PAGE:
Citing Failures by Mesothelioma Victim’s Attorney, Judge Grants Hearing for New Trial
When a person is diagnosed with malignant mesothelioma, they are faced with many decisions, including whether to pursue justice from those responsible for their fatal illness and who to turn to for help should they choose to do so. In a recent case, a victim’s survivors filed a motion to have their motion for a new trial reconsidered after a judge denied their initial request. An appeals court judge agreed that they were entitled to the consideration based on her conclusion that their attorney’s errors had denied them a fair hearing.
Woman’s Mesothelioma Blamed on Second-Hand Asbestos Exposure
Emily Everett was diagnosed with malignant peritoneal mesothelioma in 2018, and quickly assessed that her asbestos exposure had come from fibers carried home on the work clothing of her ex-husband, who had worked as a journeyman welder and boilermaker at various plants and locations. She filed suit against several defendants, and after her death in 2019 her children continued pursuing a wrongful death claim.
During the course of the mesothelioma lawsuit there were multiple motions for summary judgment filed, depositions held, and settlements agreed to. Among the named defendants was Foster Wheeler, which argued that the case against them should be dismissed based on the plaintiffs not having provided any proof of specific causation. This motion was granted, and the Everetts then filed a motion for a new trial based on additional information. The judge denied their motion and they appealed that decision, as well as several other decisions that had been made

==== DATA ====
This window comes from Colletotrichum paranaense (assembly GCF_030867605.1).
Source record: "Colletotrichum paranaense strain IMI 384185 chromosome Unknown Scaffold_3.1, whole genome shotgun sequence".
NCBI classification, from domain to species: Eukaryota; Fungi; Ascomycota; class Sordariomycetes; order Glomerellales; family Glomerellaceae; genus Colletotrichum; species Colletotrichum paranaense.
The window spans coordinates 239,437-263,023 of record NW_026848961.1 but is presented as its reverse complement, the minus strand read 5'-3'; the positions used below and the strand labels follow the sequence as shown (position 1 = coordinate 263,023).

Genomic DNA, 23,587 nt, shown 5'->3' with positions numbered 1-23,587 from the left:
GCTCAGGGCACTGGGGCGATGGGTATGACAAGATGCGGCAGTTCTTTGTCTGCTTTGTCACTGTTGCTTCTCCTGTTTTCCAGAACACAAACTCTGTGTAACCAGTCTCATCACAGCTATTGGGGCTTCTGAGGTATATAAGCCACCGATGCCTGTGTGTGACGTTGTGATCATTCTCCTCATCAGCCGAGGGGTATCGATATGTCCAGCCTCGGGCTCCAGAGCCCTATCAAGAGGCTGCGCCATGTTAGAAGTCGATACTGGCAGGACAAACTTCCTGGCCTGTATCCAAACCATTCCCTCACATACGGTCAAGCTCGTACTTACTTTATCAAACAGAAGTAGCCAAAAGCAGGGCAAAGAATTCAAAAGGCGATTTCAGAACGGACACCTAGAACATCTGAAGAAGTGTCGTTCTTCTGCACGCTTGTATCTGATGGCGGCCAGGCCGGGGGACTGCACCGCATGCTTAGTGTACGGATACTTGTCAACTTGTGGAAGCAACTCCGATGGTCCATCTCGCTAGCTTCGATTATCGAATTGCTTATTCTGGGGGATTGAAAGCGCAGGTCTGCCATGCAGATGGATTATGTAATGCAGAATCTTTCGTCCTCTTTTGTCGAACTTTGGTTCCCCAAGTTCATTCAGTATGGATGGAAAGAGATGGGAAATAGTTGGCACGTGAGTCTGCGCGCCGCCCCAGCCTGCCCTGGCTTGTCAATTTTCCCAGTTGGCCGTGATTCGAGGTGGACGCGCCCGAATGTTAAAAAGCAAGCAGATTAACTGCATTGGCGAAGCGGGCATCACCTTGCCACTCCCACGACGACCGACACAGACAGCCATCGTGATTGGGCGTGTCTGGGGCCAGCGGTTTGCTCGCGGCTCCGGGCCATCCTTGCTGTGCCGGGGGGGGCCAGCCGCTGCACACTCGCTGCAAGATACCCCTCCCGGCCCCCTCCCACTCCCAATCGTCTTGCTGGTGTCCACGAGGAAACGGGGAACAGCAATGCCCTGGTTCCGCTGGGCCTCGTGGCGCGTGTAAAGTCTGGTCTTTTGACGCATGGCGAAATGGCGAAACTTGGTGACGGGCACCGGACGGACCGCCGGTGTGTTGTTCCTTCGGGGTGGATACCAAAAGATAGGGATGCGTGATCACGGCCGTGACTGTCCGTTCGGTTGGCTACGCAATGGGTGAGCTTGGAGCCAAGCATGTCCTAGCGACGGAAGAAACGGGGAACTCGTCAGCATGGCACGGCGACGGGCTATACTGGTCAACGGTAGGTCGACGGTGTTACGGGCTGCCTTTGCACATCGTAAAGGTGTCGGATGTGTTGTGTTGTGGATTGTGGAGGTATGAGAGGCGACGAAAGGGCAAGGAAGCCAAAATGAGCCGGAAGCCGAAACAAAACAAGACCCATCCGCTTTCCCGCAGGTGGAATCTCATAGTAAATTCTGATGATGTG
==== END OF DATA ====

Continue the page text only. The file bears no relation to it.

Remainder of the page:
Appeals Court Agrees with Mesothelioma Victim’s Survivors
Judge Paula A. Brown of the Court of Appeal of Louisiana, Fourth Circuit, denied several of the mesothelioma victim’s survivors’ requests, but she also rejected the trial judge’s denial of their motion for a new trial without a contradictory hearing. She wrote in part, “It is quite clear from the record that throughout the proceedings, the Everetts’ counsel failed to grasp that Foster Wheeler pointed out the lack of evidence of specific causation in its motion for summary judgment, or that he was required to address this issue at the summary judgment phase.”
Calling this failure “fatal” to their case, the judge noted that “when a trial judge is convinced by his examination of the facts that the judgment would result in a miscarriage of justice, a new trial should be ordered.” She also said that it is likely that the report contained in the new information, which included a “clearer picture of Mr. Everett’s work history and potential exposure to asbestos,” would create a genuine issue of material fact as to causation. Mrs. Everett’s survivors will be able to have their new trial.
If you or someone you love has been diagnosed with malignant mesothelioma and you are seeking justice on their behalf, it is important that you work with attentive and knowledgeable counsel. For information on how the Patient Advocates at Mesothelioma.net can help, contact us today at 1-800-692-8608.FREE Mesothelioma Packet